Since the statement has $4$ letters, there will be $2^4=16$ rows to the truth table. Let’s go through the first row very slowly, where all four atomic statements are true. Then $p \wedge q$ is true and $\neg s$ is false. Since $r$ is true and $\neg s$ is false, that means $r \to \neg s$ is false. Finally, because its antecedent is true and its consequent is false, the compound statement $(p \wedge q) \to (r \to \neg s)$ would be false.

Here is the full truth table. Be sure you understand how each row is calculated.

$p$ | $q$ | $r$ | $s$ | $p \wedge q$ | $\neg s$ | $r \to \neg s$ | $(p \wedge q) \to (r \to \neg s)$ |
---|---|---|---|---|---|---|---|

$T$ | $T$ | $T$ | $T$ | $T$ | $F$ | $F$ | $F$ |

$T$ | $T$ | $T$ | $F$ | $T$ | $T$ | $T$ | $T$ |

$T$ | $T$ | $F$ | $T$ | $T$ | $F$ | $T$ | $T$ |

$T$ | $T$ | $F$ | $F$ | $T$ | $T$ | $T$ | $T$ |

$T$ | $F$ | $T$ | $T$ | $F$ | $F$ | $F$ | $T$ |

$T$ | $F$ | $T$ | $F$ | $F$ | $T$ | $T$ | $T$ |

$T$ | $F$ | $F$ | $T$ | $F$ | $F$ | $T$ | $T$ |

$T$ | $F$ | $F$ | $F$ | $F$ | $T$ | $T$ | $T$ |

$F$ | $T$ | $T$ | $T$ | $F$ | $F$ | $F$ | $T$ |

$F$ | $T$ | $T$ | $F$ | $F$ | $T$ | $T$ | $T$ |

$F$ | $T$ | $F$ | $T$ | $F$ | $F$ | $T$ | $T$ |

$F$ | $T$ | $F$ | $F$ | $F$ | $T$ | $T$ | $T$ |

$F$ | $F$ | $T$ | $T$ | $F$ | $F$ | $F$ | $T$ |

$F$ | $F$ | $T$ | $F$ | $F$ | $T$ | $T$ | $T$ |

$F$ | $F$ | $F$ | $T$ | $F$ | $F$ | $T$ | $T$ |

$F$ | $F$ | $F$ | $F$ | $F$ | $T$ | $T$ | $T$ |

There are tricks to calculate truth tables more efficiently. However, it wouldn’t do you any good to read them; they must come with practice.

Mathematics is all about relationships. If the statement $\varphi \to \psi$ is always true, then it tells us that whenever $\varphi$ is true then $\psi$ must be as well. If the statement $\varphi \leftrightarrow \psi$ is always true, then it tells us that from the point of view of logic $\varphi$ and $\psi$ are actually the same statement. That is, it is never possible for them to have different truth values.

**Definition 2.3.1.** A **tautology** is a statement that is always true, denoted $T$.

**Definition 2.3.2.** A **contradiction** is a statement that is always false, denoted $F$.

**Definition 2.3.3.** A **rule of inference** is a tautological conditional statement. If $\varphi \to \psi$ is a rule of inference, then we say $\varphi$ **implies** $\psi$ and write $\varphi \Rightarrow \psi$.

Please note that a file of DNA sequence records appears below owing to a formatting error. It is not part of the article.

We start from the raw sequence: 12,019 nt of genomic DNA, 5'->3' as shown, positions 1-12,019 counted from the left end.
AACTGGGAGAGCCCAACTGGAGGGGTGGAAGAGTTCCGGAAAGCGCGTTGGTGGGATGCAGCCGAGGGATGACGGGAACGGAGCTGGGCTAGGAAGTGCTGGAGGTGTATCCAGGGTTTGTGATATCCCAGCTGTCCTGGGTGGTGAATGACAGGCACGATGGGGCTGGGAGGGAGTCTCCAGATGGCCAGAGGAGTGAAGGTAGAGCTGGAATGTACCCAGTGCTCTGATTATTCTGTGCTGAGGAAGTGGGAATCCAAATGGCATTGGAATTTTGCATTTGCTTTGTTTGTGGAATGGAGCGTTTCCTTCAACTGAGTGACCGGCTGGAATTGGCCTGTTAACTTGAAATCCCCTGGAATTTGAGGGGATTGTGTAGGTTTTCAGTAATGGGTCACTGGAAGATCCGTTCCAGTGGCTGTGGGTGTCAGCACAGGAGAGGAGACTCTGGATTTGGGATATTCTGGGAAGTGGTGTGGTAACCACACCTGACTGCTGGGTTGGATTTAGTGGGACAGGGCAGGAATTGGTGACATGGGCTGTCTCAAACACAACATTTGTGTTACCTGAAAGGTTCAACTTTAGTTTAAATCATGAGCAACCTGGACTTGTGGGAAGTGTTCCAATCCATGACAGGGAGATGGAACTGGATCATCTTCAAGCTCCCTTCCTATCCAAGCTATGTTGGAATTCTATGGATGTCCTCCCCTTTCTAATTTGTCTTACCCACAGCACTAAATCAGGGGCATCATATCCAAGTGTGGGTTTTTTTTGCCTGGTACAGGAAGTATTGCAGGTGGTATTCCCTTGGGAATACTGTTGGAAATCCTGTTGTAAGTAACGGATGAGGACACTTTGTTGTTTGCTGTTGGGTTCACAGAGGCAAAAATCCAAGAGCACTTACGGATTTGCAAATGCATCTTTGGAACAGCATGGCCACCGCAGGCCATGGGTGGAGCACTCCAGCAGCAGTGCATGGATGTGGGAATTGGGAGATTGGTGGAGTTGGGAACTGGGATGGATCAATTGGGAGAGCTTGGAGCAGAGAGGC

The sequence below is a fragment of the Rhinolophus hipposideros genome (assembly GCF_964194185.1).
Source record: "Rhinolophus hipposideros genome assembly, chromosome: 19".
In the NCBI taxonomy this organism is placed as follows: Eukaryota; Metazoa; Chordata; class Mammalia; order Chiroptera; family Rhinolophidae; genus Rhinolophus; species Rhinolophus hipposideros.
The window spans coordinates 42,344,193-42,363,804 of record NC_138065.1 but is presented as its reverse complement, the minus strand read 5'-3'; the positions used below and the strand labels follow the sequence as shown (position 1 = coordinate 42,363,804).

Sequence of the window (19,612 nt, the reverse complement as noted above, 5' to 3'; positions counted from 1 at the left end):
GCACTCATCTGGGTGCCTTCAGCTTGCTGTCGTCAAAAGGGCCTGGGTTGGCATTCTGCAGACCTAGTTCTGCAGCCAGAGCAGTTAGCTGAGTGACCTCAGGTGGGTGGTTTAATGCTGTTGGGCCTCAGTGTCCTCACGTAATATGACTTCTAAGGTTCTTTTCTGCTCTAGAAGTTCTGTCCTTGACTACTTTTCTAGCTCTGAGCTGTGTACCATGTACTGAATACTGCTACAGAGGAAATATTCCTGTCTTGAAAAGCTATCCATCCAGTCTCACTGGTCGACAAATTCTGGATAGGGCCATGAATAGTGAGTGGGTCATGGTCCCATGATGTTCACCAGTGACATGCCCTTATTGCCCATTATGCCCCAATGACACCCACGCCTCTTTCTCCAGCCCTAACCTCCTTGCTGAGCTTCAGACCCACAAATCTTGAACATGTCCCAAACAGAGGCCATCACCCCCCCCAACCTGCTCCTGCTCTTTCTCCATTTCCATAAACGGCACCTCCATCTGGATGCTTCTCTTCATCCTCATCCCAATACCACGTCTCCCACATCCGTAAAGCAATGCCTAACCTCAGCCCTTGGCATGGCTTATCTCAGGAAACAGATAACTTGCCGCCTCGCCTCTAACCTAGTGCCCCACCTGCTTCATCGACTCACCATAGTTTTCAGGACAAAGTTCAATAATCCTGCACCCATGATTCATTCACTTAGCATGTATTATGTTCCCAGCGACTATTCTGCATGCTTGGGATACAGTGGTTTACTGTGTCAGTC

Remember that a conditional statement does not say that its antecedent and consequent are both true. It says that *if* its antecedent is true, its consequent *must also* be true.

There are many rules of inference, but we will explore two.

**Definition 2.3.4.** **Modus ponens** is the statement that says we may infer $q$ from $p \to q$ and $p$. Symbolically: $[(p \to q) \wedge p] \to q.$

*Example.* Consider the conditional statement “If you clean your room, then I will give you $10.” If the speaker is trustworthy, and we clean our room, then we may conclude we will be receiving $10.

Another example: “If a function is differentiable, then it is continuous.” (You may know the meanings of these words, but it is not important.) If this statement is true, and the function $f$ is differentiable, then without any further work we know that $f$ is continuous.

**Theorem 2.3.5.** Modus ponens is a rule of inference.

Notice that in the definition no claim is made that modus ponens is always true. That is up to us.

Since we know how to use truth tables, we may construct one to show that $[(p \to q) \wedge p] \to q$ is always true. Before reading the table below, try to make your own!

$p$ | $q$ | $(p \to q)$ | $(p \to q) \wedge p$ | $[(p \to q) \wedge p] \to q$ |
---|---|---|---|---|

$T$ | $T$ | $T$ | $T$ | $T$ |

$T$ | $F$ | $F$ | $F$ | $T$ |

$F$ | $T$ | $T$ | $F$ | $T$ |

$F$ | $F$ | $T$ | $F$ | $T$ |